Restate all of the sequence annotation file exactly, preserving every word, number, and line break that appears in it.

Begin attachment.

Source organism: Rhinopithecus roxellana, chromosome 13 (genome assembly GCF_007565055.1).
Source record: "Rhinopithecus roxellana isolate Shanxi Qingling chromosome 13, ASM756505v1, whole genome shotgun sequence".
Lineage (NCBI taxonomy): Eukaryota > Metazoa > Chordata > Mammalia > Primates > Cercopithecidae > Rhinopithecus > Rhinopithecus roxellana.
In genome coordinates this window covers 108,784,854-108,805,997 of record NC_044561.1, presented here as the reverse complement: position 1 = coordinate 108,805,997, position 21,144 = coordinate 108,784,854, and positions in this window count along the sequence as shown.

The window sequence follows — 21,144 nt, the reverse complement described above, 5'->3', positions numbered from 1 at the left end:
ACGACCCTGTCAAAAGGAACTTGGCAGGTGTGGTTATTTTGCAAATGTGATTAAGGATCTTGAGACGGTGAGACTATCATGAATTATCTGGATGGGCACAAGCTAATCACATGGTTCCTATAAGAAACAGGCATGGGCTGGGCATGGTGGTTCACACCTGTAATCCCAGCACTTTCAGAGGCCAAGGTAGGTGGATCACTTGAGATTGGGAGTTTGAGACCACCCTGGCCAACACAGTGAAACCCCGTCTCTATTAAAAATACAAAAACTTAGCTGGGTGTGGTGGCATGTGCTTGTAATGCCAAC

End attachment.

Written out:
Source organism: Rhinopithecus roxellana, chromosome 13 (genome assembly GCF_007565055.1).
Source record: "Rhinopithecus roxellana isolate Shanxi Qingling chromosome 13, ASM756505v1, whole genome shotgun sequence".
Lineage (NCBI taxonomy): Eukaryota > Metazoa > Chordata > Mammalia > Primates > Cercopithecidae > Rhinopithecus > Rhinopithecus roxellana.
In genome coordinates this window covers 108,784,854-108,805,997 of record NC_044561.1, presented here as the reverse complement: position 1 = coordinate 108,805,997, position 21,144 = coordinate 108,784,854, and positions in this window count along the sequence as shown.

The window sequence follows — 21,144 nt, the reverse complement described above, 5'->3', positions numbered from 1 at the left end:
ACGACCCTGTCAAAAGGAACTTGGCAGGTGTGGTTATTTTGCAAATGTGATTAAGGATCTTGAGACGGTGAGACTATCATGAATTATCTGGATGGGCACAAGCTAATCACATGGTTCCTATAAGAAACAGGCATGGGCTGGGCATGGTGGTTCACACCTGTAATCCCAGCACTTTCAGAGGCCAAGGTAGGTGGATCACTTGAGATTGGGAGTTTGAGACCACCCTGGCCAACACAGTGAAACCCCGTCTCTATTAAAAATACAAAAACTTAGCTGGGTGTGGTGGCATGTGCTTGTAATGCCAAC